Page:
11. A process of producing superposed designs on a plate eonuiosed of a plurality of laminae o f dillerent metals which consists in embossing a design on the face of the plate, the surface of the en'ihossing being struck up to a plurality of levels, coating the embossed surface with a tiller, (3) removing the surface metal from one level of the embossing to expose, a different metal lying thereunder, embossing a second design over the lirst, and removing the tiller.

12. A process of manufacturing an identi tieation device in which a bi-metallie plate having a body of one metal and a facing of another metal is employed, which procc consists in embossinga design on the face of the plate, (2) annealing the plate, (3) filling the rc-entrant corners of the embossing with a filler, removing the facing metal from parts of the design standing in relief to expose the hotly metal, emboss ing a. second design over the first, and (6) removing the tiller.

13. A process of manufacturing an identification device in which a bi-metallio plate is employed, which process consists in (l) embossing a design on the face of the plate, certain parts of the design being struck up to a higher level than other parts. annealing the plate, (3) coating the plate with a tiller, (4) removing one lamina of metal from the higher level of the embossing to expose the other lamina, embossing a second design over the lirst, and (ti) removing the tiller.

ll. A process of numufacturing an identification device in which a bi-metallic plate formed with a body of one metal and a facing of another metal is employed, which process consists in (l) embossing a design on the face of the plate, certain parts of the design being struck up to a higher level than other parts, (2) annealing the plate, (3) coating the plate with a tiller, (4t) removing the facing metal from the higher levels of the embossing to expose the body meta-1,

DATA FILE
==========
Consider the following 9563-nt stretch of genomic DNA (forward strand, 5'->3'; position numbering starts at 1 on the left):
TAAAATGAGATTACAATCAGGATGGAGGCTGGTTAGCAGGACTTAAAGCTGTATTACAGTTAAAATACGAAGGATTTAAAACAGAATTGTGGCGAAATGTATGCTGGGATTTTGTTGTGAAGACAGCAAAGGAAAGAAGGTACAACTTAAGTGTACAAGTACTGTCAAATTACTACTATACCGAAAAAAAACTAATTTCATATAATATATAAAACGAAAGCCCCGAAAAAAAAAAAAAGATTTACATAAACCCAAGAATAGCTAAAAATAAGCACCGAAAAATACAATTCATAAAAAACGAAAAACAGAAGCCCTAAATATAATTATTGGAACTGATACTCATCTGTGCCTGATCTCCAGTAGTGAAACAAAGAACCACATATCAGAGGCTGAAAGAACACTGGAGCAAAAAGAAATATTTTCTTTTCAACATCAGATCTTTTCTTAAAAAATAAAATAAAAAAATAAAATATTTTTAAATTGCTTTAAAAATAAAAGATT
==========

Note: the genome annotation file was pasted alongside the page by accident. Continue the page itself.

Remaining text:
(5) embossing a seclind design over the lllst, (6) removing the filler, and (T) oxidizing the facing metal of the plate.

15. A process of manufaetiiring an idea-- tification device in which a hi-metallic plate formed with a body of one metal and a facing of another metal is employed, which process consists in (l) embossing a design on the face of the plate, certain parts of the design being struck up to a higher level than other parts, (2) annealing the plate, ll coating the plate with a tiller, (fl) removing, the facing metal from the higher levels of the embossing to expose the lataly metal, (5) embossing a second design over the first, l lll removing the tiller, and (T) oxidizing one of the metals showing on the face of the plate.